See Germans exiting nuclear and coal based power generation on lessons on how "finding reasons" works. We could be rid of both by now, but we are not - because of "reasons".
 

Innula Zenovka

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I would place a bet that they will produce some "reasons" for deadline extensions way up until no one can afford petrol anways anymore...

See Germans exiting nuclear and coal based power generation on lessons on how "finding reasons" works. We could be rid of both by now, but we are not - because of "reasons".
We'll see, I guess. My local Member of Parliament (Labour) is a former executive with (I think) Peugeot, and has a keen interest in the car industry, transport and green issues.

I receive updates from his office on his parliamentary work and, as far as I can see from following the business of these committees, preparations are already will in hand.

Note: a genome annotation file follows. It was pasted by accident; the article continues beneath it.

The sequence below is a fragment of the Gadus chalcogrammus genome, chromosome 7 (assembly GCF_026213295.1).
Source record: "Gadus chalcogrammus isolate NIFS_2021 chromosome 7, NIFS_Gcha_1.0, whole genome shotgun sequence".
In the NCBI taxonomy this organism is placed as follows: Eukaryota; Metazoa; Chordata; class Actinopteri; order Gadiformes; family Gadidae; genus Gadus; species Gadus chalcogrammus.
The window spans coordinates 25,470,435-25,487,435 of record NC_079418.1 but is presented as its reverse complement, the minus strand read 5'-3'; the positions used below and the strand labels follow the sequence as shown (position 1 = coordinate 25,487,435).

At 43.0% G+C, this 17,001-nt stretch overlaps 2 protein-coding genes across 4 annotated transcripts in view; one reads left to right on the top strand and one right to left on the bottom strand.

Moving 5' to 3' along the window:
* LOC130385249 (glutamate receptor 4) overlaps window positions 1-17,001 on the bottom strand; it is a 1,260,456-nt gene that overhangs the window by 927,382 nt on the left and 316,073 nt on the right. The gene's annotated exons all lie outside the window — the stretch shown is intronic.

Whether the government will meet the revised, earlier, target is another question, but I would be very surprised if they "found reasons" to cancel the plans altogether, particularly since all the major British auto manufacturers, at least, are planning their production on these assumptions, and they (and the government) have already spent a lot of money preparing for the change.

It's one thing to decide to stick with nuclear or coal because the costs of decommissioning the old power plants and building new ones are too great, or building new power plants is taking longer than expected -- that's sticking with something you've got -- but telling manufacturers that they won't be allowed to sell new petrol or diesel powered cars after a particular date is something rather different, since even if the government change their minds later on, the manufacturers aren't likely to revert to old models when they've spent a lot of time and money on phasing them out of the production process and introducing electric and hydrogen powered ones, I would have thought.